Tuesday, March 20, 2007

The Innocent Man ~ John Grisham

John Grisham’s first work of nonfiction, an exploration of small town justice gone terribly awry, is his most extraordinary legal thriller yet.

In the major league draft of 1971, the first player chosen from the State of Oklahoma was Ron Williamson. When he signed with the Oakland A’s, he said goodbye to his hometown of Ada and left to pursue his dreams of big league glory.

Six years later he was back, his dreams broken by a bad arm and bad habits—drinking, drugs, and women. He began to show signs of mental illness. Unable to keep a job, he moved in with his mother and slept twenty hours a day on her sofa.

In 1982, a 21-year-old cocktail waitress in Ada named Debra Sue Carter was raped and murdered, and for five years the police could not solve the crime. For reasons that were never clear, they suspected Ron Williamson and his friend Dennis Fritz. The two were finally arrested in 1987 and charged with capital murder.

With no physical evidence, the prosecution’s case was built on junk science and the testimony of jailhouse snitches and convicts. Dennis Fritz was found guilty and given a life sentence. Ron Williamson was sent to death row.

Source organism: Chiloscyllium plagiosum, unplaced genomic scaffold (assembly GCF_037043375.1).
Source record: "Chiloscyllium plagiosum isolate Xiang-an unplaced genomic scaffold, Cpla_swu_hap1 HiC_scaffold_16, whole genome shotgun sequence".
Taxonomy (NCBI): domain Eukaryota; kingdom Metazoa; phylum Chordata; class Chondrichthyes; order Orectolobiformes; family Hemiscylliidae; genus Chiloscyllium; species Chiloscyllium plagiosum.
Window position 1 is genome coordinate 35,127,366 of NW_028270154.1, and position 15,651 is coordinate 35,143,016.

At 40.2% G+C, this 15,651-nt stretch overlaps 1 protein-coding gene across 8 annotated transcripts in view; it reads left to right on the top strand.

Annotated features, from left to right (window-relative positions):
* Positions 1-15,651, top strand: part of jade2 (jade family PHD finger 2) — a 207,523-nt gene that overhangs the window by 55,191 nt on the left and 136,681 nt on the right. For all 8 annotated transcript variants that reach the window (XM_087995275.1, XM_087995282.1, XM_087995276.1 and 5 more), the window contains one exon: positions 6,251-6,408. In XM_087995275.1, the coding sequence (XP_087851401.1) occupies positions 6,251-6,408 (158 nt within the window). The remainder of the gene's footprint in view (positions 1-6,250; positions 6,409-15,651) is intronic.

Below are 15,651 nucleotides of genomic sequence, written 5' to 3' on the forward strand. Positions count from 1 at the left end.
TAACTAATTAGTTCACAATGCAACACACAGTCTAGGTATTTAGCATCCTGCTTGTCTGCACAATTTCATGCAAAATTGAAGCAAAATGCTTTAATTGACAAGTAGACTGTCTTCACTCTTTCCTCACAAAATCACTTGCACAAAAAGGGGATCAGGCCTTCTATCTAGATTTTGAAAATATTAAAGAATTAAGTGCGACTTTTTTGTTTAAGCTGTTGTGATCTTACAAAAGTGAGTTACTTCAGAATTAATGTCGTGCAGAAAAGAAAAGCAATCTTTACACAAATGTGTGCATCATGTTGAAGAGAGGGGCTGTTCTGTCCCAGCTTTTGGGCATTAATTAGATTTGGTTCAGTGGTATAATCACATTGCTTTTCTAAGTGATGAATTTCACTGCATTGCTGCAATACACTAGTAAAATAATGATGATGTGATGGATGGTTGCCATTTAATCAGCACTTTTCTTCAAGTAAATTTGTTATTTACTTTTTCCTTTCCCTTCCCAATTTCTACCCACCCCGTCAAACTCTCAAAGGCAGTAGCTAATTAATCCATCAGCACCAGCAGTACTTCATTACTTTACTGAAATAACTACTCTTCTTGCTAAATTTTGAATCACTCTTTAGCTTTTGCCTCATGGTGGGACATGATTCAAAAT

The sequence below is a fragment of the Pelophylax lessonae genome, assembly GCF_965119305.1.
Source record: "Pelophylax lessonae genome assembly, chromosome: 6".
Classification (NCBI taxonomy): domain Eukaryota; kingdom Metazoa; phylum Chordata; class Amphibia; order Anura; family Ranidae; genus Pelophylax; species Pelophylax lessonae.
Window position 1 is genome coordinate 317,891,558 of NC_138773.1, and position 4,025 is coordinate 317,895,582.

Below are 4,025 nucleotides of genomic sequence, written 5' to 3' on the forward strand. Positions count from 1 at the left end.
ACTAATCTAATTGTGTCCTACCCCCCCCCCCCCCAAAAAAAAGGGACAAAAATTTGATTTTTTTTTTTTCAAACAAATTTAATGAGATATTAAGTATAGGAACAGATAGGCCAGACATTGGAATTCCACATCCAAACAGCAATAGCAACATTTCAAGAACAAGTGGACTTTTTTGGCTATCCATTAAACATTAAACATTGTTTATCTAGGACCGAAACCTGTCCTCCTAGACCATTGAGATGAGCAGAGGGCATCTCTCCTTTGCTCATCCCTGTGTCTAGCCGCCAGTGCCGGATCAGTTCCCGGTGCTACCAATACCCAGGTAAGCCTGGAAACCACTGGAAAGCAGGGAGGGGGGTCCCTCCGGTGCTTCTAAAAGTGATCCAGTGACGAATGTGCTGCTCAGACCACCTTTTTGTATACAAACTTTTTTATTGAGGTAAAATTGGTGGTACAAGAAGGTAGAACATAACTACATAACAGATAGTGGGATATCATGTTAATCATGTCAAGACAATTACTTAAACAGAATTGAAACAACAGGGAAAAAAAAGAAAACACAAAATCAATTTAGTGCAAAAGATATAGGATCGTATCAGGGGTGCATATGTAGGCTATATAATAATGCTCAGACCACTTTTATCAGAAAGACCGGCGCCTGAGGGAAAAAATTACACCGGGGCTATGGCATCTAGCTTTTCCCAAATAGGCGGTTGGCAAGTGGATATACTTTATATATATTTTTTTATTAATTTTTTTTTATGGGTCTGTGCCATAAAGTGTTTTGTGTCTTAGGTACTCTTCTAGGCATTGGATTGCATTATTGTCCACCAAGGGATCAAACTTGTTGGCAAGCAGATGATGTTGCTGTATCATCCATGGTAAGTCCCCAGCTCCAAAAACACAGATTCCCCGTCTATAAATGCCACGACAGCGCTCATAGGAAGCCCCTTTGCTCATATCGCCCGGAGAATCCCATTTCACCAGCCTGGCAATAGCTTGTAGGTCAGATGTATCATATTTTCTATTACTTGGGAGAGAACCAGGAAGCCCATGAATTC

If you believe that in America you are innocent until proven guilty, this book will shock you. If you believe in the death penalty, this book will disturb you. If you believe the criminal justice system is fair, this book will infuriate you.

This book more than infuriated me, it broke my heart as well. I've never read a book that has inspired such anger, sadness and frustration. The miscarriage of justice is a sad and unnecessary occurrence at any time, but when a person is denied proper medical care and mistreated because of mental instability is the most heinous of crimes.

My life has been closely touched by schizophrenia and to see the mistreatment of Ron Williamson and his illnesses exploited is something that hit close to home. I kept wondering if this could have happened where I live, with people I knew. Sad to know it happened at all, very sad.

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